The question I am asked most frequently is "Who will emerge as the 'winners' and 'losers' among today's electric utility companies?" The short answer is painfully simple. The winners will offer the best prices (a.k.a., the low-cost producers). The losers will be unable to cut prices to meet the market (a.k.a., the high-cost producers).
Unfortunately, real-world answers rarely come in black and white. The electric utility industry enjoys less pricing flexibility than one might imagine. An analysis of industry cost options reveals that "production costs" do not vary significantly enough to create major differences in credit ratings between companies. Today, capital investment, as reflected in both the "Assets" and "Liabilities & Capital" sides of the balance sheet, is the single most critical variable driving costs. This fact raises serious questions about the ability of many companies to hold asset values at currently stated levels. For some, at least, assets have indeed become liabilities.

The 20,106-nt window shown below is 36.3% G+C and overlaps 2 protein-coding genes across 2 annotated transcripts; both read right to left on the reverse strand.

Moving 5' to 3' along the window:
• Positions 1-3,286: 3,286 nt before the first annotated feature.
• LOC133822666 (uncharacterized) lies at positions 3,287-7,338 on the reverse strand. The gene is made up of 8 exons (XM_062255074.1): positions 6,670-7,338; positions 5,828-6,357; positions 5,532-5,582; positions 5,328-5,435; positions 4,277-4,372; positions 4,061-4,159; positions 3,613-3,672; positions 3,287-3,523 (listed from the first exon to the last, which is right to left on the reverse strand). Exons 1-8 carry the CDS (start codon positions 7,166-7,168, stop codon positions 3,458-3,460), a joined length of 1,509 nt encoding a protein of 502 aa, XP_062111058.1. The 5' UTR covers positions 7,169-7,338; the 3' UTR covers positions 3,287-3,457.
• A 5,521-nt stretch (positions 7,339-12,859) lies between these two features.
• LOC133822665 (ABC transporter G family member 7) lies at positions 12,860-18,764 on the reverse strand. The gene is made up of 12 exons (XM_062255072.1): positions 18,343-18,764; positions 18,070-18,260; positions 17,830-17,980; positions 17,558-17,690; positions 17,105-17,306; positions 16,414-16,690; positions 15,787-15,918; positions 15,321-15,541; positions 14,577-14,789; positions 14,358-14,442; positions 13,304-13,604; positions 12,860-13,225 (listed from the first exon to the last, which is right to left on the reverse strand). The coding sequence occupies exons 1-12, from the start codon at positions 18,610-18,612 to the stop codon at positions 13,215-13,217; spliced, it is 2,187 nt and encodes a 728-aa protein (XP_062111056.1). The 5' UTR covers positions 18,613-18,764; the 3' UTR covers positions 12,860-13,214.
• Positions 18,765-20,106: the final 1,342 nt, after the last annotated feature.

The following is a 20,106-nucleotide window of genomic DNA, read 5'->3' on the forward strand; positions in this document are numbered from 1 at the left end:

The Cost vs. Rate Debate
In the United States, we have seen electric rates set historically on a cost-plus basis, yielding a high correlation between "costs" and customer rates. Where rates are high, costs typically are also high. If this were not so, some utilities would be earning attractive returns (em but that's clearly not the case. In 1994, for instance, it appears that the average return on common equity (ROE) for the industry will come in at just under 10 percent. The single-digit nature of the aggregate ROE suggests that prices and costs track each other closely. But further examination of electric utilities and their flexible and inflexible production costs yields some interesting observations.